Comparison of Prevalence, Presentation and Prognosis of Acute Coronary Syndromes in ≤35 years, 36 – 54 years, and ≥ 55 years Patients.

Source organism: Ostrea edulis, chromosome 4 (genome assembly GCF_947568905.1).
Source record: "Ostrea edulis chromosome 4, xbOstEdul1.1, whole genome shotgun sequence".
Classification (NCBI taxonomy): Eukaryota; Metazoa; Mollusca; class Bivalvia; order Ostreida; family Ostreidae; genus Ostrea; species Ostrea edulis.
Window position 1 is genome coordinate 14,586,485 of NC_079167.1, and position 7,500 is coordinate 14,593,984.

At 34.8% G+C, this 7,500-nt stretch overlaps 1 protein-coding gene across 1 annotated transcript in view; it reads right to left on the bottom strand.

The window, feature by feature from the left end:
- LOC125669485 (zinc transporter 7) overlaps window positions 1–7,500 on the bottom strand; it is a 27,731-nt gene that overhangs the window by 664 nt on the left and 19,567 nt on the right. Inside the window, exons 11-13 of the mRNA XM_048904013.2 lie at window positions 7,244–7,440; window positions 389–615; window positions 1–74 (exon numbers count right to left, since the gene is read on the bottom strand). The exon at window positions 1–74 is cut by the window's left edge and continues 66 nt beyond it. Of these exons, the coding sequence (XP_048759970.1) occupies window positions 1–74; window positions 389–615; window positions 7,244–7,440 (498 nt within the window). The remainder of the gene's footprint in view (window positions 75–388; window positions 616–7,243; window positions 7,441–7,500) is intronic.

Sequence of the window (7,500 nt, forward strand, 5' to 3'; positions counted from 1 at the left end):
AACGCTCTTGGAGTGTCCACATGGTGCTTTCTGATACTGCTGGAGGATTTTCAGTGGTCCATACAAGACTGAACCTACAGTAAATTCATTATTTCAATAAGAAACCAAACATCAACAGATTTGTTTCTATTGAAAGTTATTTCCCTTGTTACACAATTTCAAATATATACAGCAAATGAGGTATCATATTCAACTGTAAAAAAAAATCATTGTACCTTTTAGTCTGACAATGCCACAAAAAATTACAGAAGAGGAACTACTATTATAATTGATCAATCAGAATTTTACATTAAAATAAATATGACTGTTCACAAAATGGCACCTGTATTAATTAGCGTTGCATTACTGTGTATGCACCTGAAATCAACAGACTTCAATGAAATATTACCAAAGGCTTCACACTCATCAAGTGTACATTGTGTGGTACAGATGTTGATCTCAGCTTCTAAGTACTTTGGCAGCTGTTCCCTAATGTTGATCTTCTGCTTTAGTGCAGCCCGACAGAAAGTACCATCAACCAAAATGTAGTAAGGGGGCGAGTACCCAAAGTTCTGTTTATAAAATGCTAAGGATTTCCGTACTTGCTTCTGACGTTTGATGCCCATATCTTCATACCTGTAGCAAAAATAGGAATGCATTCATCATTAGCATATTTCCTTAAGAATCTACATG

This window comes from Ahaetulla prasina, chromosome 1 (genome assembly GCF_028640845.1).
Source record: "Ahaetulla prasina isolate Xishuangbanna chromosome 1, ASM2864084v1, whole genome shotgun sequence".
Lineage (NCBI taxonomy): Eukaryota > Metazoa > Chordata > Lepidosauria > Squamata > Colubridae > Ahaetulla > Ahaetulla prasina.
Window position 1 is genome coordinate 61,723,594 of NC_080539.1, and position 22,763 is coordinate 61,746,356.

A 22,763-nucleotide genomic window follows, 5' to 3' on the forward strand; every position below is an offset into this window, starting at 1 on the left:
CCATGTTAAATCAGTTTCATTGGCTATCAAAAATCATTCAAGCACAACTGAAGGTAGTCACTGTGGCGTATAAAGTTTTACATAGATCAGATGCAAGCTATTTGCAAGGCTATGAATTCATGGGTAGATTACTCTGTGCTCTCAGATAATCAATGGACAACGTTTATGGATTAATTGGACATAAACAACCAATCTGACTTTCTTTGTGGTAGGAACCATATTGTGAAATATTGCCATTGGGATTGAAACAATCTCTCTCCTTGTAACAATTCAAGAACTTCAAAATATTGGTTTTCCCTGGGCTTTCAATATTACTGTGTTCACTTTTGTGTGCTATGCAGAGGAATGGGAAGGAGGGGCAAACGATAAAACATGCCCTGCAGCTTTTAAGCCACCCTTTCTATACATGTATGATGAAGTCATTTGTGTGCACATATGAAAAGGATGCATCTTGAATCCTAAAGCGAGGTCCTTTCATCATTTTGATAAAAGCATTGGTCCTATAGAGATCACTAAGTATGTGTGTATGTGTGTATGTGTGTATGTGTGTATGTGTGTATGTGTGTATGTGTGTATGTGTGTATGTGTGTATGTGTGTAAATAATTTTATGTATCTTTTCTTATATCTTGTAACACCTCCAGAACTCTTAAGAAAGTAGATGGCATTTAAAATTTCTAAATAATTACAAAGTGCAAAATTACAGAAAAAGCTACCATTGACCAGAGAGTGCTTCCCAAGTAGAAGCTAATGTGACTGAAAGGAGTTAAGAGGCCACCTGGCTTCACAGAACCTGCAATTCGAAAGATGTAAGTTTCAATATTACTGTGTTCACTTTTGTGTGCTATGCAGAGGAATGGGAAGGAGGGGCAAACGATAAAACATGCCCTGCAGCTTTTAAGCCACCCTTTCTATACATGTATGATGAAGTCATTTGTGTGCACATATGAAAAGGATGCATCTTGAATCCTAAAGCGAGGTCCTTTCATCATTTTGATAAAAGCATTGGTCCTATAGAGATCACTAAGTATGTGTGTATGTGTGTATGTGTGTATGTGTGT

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Whether very young patients (≤35-year-old) differ in the prevalence, presentation and prognosis of ACS is not well known. Out of 43,446 patients who were referred to a tertiary care cardiac catheterization laboratory between 1/1/2006 and 6/30/2017, 26,545 patients were ACS (defined as ST Elevation MI (STEMI), Non-ST Elevation MI (NSTEMI) or unstable angina pectoris). Detailed chart review was performed and characteristics at baseline were compared for ages ≤35 years, ages 36-54 years and ages ≥55 years. A total of 291 (1.1%) were ≤35-year-old, 7649 (28.8) were 36-54-year-old and 18605 (70.1%) were ≥55-year-old. ACS patients aged ≤35-year-old, were more likely to be men, Caucasian white, smoker, obese and have family history of coronary artery disease and less likely to have comorbidities such as hypertension, diabetes mellitus, hyperlipidemia compared with older patients. They were also more likely to present with elevated troponin levels than other groups. They also tended to present with late ST elevation myocardial infarction and were more likely to receive bare metal stents than older individuals. The prevalence of 2- and 3-vessel disease was lower compared with older individuals. They also had higher prevalence of cardiogenic shock. Compared with 36-54-year-old patients, ≤35-year-old were at significant higher risk of 30-day mortality in a multivariable adjusted regression model (Odds ratio 5.65, 95% confidence interval 2.49 – 12.82, p <0.001). Very young patients comprised ∼1% of all ACS cases but had much more prevalence of modifiable risk factors and significantly worse mortality. Modifying these risk factors may mitigate the risk in these patients and should be studied in the future.

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